In this tutorial, we will go over several ways that you can use to subset a dataframe. If you are importing data into Python then you must be aware of Data Frames. A DataFrame is a two-dimensional data structure, i.e., data is aligned in a tabular fashion in rows and columns.
Subsetting a data frame is the process of selecting a set of desired rows and columns from the data frame.
You can select:
- all rows and limited columns
- all columns and limited rows
- limited rows and limited columns.
Subsetting a data frame is important as it allows you to access only a certain part of the data frame. This comes in handy when you want to reduce the number of parameters in your data frame.
Let’s start with importing a dataset to work on.
Importing the Data to Build the Dataframe
In this tutorial we are using the California Housing dataset.
Let’s start with importing the data into a data frame using pandas.
import pandas as pd housing = pd.read_csv("/sample_data/california_housing.csv") housing.head()
Our csv file is now stored in housing variable as a Pandas data frame.
Select a Subset of a Dataframe using the Indexing Operator
Indexing Operator is just a fancy name for square brackets. You can select columns, rows, and a combination of rows and columns using just the square brackets. Let’s see this in action.
1. Selecting Only Columns
To select a column using indexing operator use the following line of code.
This line of code selects the column with label as ‘population’ and displays all row values corresponding to that.
You can also select multiple columns using indexing operator.
housing[['population', 'households' ]]
To subset a dataframe and store it, use the following line of code :
housing_subset = housing[['population', 'households' ]] housing_subset.head()
This creates a separate data frame as a subset of the original one.
2. Selecting Rows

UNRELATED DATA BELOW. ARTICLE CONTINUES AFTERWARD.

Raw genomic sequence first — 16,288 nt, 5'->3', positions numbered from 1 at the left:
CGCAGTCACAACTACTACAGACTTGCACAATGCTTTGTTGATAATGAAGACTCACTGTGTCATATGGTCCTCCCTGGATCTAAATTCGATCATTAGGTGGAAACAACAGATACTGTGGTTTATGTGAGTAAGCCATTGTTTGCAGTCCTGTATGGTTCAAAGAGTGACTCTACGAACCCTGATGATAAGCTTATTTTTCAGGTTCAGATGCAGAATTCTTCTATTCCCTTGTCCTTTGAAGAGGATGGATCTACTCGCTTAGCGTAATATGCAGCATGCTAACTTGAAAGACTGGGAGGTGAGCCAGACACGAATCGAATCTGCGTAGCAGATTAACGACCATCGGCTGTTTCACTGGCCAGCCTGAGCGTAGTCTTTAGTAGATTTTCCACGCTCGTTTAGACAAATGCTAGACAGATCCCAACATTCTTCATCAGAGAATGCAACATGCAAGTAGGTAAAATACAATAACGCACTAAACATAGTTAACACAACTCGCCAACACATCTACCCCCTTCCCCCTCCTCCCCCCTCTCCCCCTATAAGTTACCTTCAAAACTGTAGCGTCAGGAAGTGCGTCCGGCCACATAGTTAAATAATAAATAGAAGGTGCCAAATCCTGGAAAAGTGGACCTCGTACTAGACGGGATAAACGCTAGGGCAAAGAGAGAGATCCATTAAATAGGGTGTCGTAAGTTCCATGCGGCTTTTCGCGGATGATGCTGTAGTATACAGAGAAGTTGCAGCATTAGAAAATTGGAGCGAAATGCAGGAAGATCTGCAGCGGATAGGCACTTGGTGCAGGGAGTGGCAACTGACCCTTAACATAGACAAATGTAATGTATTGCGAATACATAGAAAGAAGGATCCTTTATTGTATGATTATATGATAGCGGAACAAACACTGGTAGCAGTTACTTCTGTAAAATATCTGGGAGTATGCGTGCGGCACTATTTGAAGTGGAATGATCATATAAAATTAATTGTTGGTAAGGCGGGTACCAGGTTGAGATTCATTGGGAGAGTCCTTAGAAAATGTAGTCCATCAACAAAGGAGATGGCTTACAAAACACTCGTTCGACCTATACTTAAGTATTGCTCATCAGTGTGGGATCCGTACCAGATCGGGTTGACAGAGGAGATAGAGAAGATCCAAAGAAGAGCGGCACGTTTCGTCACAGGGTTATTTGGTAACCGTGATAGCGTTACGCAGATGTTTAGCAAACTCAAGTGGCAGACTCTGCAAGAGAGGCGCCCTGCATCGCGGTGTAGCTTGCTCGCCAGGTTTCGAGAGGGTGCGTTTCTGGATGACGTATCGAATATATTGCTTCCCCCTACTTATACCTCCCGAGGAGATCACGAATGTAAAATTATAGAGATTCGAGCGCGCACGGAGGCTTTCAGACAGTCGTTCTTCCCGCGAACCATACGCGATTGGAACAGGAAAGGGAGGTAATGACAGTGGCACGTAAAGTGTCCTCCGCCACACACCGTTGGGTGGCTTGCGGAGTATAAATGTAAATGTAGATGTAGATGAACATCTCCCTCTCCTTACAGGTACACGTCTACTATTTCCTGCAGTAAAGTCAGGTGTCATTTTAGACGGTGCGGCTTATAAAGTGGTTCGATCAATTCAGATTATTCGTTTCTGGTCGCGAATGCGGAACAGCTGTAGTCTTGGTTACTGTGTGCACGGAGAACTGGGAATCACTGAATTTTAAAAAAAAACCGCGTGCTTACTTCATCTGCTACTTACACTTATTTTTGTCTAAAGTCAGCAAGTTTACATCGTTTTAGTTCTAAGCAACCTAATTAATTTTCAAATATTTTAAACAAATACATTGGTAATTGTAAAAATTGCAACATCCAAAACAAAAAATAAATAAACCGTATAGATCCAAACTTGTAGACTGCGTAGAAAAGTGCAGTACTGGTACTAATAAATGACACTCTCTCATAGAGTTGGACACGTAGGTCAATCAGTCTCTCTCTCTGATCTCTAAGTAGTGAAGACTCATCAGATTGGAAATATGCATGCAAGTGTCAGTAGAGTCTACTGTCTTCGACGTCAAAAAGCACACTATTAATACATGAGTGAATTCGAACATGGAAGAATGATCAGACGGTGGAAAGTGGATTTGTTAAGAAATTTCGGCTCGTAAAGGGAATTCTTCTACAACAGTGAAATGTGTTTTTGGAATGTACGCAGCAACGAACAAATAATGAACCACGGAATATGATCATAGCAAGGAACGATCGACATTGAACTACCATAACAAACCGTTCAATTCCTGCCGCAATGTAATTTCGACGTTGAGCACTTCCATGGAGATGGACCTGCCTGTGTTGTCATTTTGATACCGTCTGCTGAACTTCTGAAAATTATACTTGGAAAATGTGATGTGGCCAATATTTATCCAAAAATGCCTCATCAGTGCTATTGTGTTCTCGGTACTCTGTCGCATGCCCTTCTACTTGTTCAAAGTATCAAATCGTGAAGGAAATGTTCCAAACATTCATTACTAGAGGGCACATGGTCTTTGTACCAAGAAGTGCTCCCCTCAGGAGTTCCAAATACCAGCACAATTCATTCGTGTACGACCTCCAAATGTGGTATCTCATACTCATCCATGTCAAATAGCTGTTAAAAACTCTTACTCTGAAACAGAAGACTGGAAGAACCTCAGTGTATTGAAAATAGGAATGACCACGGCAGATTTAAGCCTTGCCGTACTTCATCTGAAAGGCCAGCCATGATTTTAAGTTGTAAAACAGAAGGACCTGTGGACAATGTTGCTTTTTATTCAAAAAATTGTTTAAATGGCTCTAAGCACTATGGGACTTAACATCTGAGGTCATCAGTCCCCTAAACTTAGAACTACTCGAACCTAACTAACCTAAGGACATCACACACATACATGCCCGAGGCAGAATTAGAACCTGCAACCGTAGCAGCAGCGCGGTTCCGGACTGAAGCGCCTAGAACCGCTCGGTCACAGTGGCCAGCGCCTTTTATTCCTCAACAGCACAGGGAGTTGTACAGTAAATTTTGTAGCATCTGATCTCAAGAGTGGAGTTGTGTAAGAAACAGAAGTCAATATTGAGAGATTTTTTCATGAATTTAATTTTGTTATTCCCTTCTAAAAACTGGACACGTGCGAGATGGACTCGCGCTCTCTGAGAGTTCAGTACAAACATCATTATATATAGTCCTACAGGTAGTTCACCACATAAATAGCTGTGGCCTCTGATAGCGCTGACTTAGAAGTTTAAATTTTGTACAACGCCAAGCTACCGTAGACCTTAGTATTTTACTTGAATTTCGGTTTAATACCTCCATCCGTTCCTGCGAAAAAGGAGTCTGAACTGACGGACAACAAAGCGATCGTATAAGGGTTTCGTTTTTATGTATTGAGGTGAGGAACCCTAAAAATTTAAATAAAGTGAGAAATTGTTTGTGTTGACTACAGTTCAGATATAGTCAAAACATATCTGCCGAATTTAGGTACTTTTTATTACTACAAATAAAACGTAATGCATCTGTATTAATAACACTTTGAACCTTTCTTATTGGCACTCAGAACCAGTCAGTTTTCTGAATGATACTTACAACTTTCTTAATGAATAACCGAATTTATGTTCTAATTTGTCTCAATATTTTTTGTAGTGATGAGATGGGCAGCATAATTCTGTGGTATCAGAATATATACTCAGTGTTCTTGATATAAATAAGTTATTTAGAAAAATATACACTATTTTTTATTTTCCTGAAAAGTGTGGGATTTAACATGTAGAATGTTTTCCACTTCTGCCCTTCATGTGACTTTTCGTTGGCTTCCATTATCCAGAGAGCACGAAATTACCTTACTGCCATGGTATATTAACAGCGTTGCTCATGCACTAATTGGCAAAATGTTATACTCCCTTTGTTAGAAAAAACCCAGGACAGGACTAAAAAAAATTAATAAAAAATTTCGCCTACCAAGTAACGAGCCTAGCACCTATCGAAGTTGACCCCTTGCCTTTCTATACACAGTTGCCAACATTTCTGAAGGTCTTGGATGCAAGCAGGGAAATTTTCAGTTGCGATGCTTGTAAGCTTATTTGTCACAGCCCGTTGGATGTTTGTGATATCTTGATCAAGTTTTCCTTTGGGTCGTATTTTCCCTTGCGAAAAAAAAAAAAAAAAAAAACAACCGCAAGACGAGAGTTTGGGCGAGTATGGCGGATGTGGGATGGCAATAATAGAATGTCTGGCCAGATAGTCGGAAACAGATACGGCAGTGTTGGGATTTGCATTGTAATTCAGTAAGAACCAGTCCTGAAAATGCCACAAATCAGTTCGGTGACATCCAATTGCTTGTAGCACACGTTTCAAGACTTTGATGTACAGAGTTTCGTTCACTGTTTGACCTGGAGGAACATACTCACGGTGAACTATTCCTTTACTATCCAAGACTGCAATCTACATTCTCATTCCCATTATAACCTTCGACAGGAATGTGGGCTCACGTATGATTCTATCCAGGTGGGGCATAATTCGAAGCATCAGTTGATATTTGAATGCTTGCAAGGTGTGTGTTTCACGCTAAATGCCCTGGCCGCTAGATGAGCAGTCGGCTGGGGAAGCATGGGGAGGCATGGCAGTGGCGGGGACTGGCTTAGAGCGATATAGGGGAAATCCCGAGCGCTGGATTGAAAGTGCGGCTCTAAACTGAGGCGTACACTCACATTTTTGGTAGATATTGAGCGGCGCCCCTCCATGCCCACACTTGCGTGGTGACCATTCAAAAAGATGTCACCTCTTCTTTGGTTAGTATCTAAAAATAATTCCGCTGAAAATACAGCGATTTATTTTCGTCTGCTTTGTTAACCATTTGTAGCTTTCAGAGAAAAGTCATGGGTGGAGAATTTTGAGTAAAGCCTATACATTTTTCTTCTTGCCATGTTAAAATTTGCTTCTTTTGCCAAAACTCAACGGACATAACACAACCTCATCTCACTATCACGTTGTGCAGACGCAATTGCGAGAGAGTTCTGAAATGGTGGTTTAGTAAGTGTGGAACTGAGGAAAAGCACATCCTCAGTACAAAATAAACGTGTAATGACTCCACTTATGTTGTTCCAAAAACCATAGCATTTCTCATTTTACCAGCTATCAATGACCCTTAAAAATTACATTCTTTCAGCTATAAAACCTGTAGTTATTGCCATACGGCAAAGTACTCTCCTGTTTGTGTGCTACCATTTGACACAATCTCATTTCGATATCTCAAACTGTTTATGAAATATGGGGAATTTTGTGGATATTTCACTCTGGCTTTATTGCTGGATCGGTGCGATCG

You can use the indexing operator to select specific rows based on certain conditions.
For example to select rows having population greater than 500 you can use the following line of code.
population_500 = housing[housing['population']>500] population_500
You can also further subset a data frame. For example, let’s try and filter rows from our housing_subset data frame that we created above.
population_500 = housing_subset[housing['population']>500] population_500
Note that the two outputs above have the same number of rows (which they should).
Subset a Dataframe using Python .loc()
.loc indexer is an effective way to select rows and columns from the data frame. It can also be used to select rows and columns simultaneously.
An important thing to remember is that .loc() works on the labels of rows and columns. After this, we will look at .iloc() that is based on an index of rows and columns.
1. Selecting Rows with loc()
To select a single row using .loc() use the following line of code.
To select multiple rows use :
You can also slice the rows between a starting index and ending index.
2. Selecting rows and columns
To select specific rows and specific columns out of the data frame, use the following line of code :
This line of code selects rows from 1 to 7 and columns corresponding to the labels ‘population’ and ‘housing’.
Subset a Dataframe using Python iloc()
iloc() function is short for integer location. It works entirely on integer indexing for both rows and columns.
To select a subset of rows and columns using iloc() use the following line of code:
housing.iloc[[2,3,6], [3, 5]]
This line of code selects row number 2, 3 and 6 along with column number 3 and 5.
Using iloc saves you from writing the complete labels of rows and columns.
You can also use iloc() to select rows or columns individually just like loc() after replacing the labels with integers.
This tutorial was about subsetting a data frame in python using square brackets, loc and iloc. We learnt how to import a dataset into a data frame and then how to filter rows and columns from the data frame.